Inspiration is troublesome, particularly if you’re actively pursuing it in hopes that it can help you accomplish something.
In his book, The Design Method, Eric Karjaluoto explains the trouble with inspiration:
“The problem with inspiration is that it’s random, which leads you to focus your hope on outside influences you can’t rely on…These stimuli aren’t under your control, available on tap, or always relevant to the work at hand. Thinking you can find ideas elsewhere leaves you flipping through magazines and browsing the web, hoping you’ll stumble on a magic cure.”
You may disagree, but it’s hard to argue that inspiration – in the context of hoping it will lead to creative insights – is a wasted effort.
The purpose inspiration should serve is as a fueling source for ideas, not as a quick route to insights.
If you’re not actively working on a project or problem, seeking out inspiration should be viewed as a welcome exercise. In your downtime you should actively be pursuing things that inspire you: exploring new artists or writers, reading strange books, listening to new types of magazines, and generally browsing the Internet or local bookstore for sparks of inspiration.
However, if you’re in the middle of a project and find yourself stuck, spending your time seeking inspiration is a sign you aren’t prepared to do the work itself.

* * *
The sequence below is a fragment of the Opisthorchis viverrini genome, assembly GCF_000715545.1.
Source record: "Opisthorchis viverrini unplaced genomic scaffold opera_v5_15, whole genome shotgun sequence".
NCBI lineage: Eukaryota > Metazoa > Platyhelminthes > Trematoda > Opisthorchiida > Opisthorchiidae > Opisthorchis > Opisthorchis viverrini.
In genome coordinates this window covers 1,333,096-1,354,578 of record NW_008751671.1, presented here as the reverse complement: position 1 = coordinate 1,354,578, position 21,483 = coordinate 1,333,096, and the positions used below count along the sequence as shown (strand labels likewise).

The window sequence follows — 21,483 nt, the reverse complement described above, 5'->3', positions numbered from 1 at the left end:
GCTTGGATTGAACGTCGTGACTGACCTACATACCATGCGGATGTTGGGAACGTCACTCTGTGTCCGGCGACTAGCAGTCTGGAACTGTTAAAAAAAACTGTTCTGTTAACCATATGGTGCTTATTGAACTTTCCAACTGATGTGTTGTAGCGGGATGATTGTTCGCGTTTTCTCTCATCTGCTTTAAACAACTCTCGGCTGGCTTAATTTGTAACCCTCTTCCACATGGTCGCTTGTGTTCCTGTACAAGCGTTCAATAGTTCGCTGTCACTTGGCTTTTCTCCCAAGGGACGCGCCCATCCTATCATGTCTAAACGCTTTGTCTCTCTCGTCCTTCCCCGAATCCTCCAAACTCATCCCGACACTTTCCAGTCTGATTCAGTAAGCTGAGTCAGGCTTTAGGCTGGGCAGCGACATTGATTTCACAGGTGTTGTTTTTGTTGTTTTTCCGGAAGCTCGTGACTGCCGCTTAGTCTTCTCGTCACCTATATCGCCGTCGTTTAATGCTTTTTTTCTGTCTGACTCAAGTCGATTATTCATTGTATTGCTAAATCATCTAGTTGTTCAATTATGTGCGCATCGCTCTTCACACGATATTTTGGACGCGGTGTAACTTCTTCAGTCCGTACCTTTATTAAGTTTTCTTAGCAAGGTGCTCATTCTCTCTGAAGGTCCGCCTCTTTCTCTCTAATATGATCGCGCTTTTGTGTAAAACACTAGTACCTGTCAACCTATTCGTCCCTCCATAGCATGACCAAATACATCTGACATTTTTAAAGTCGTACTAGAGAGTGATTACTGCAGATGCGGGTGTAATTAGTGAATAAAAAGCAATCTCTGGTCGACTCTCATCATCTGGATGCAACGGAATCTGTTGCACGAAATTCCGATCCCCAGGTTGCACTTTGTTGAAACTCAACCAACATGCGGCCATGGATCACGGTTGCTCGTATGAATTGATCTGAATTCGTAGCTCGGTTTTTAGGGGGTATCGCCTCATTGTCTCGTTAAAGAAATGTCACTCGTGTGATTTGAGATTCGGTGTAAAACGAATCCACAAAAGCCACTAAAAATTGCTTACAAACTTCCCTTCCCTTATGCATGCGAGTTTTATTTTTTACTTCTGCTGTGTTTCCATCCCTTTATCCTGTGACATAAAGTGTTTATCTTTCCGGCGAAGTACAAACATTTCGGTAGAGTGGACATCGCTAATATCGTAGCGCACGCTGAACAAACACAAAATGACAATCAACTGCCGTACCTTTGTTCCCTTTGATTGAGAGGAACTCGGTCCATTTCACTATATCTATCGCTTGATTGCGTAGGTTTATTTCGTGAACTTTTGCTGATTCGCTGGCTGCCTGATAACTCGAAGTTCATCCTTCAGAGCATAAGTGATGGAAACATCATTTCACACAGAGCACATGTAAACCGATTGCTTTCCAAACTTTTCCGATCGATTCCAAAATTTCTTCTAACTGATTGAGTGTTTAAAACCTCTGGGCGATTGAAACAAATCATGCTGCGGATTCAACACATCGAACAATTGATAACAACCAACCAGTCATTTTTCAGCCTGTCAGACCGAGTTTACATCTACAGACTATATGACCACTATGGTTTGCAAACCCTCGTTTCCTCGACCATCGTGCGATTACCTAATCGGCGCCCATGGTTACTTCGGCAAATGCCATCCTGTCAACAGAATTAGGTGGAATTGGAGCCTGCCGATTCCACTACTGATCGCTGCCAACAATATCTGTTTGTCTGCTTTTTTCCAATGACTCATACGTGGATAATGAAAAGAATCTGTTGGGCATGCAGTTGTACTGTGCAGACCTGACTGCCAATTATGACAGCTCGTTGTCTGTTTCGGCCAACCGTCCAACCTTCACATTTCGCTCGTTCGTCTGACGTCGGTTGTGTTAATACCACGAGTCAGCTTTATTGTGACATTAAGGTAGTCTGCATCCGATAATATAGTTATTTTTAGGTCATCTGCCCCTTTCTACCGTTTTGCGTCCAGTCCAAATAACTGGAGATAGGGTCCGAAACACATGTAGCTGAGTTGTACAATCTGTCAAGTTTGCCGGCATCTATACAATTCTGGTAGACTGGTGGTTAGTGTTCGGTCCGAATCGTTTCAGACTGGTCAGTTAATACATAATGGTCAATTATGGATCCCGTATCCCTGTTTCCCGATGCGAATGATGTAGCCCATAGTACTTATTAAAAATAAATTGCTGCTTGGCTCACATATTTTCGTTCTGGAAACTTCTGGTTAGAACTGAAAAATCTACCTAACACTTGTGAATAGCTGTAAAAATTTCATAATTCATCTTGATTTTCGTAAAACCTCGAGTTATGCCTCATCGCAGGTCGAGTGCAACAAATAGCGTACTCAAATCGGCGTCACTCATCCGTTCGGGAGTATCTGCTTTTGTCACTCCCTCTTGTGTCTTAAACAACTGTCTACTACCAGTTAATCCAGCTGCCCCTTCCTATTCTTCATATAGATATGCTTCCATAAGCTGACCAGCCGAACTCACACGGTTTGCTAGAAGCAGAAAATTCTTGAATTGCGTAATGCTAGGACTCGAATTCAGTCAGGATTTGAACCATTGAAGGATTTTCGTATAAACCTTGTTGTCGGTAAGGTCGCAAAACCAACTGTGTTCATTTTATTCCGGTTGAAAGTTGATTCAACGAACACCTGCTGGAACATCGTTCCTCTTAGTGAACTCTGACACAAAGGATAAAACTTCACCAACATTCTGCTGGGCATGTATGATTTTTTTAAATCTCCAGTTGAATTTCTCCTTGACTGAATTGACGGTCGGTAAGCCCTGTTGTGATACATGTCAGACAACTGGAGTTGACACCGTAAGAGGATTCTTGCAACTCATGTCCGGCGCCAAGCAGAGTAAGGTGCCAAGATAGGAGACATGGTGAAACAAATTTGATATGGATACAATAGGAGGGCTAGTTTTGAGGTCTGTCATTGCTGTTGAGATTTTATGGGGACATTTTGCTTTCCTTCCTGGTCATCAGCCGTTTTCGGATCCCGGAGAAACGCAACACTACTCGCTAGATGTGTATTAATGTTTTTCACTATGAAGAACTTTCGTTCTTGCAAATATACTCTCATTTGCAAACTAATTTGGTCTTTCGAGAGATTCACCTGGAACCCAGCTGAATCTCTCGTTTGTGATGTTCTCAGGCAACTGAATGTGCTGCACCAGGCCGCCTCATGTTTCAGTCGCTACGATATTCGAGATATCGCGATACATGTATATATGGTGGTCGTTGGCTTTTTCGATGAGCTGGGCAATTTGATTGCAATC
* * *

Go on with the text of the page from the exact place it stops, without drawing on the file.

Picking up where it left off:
Instead of seeking inspiration from outside influences, we should instead focus our attention on what it is we’re trying to do and how understanding the problem or task can lead to natural insights.
I explored this notion in another article I wrote, titled Where inspiration should sit at the table of design:
“Looking for inspiration is a sign that we may not fully comprehend the problem….by fully exploring the landscape of the problem, the situation that led to it being a problem, and how different solutions will affect the intended outcome, you are much more likely to land on an idea naturally, or know what to look for when you step away from the project for rumination or the enticing search for inspiration.”
Inspiration can certainly be helpful, but it’s more of a resource to utilize before you start your work rather than a solution-finding tool when you’re actively working.
If you find yourself seeking inspiration during a project, consider the fact that the desire to do so may be a symptom of not having a full understanding of what it is you’re trying to do.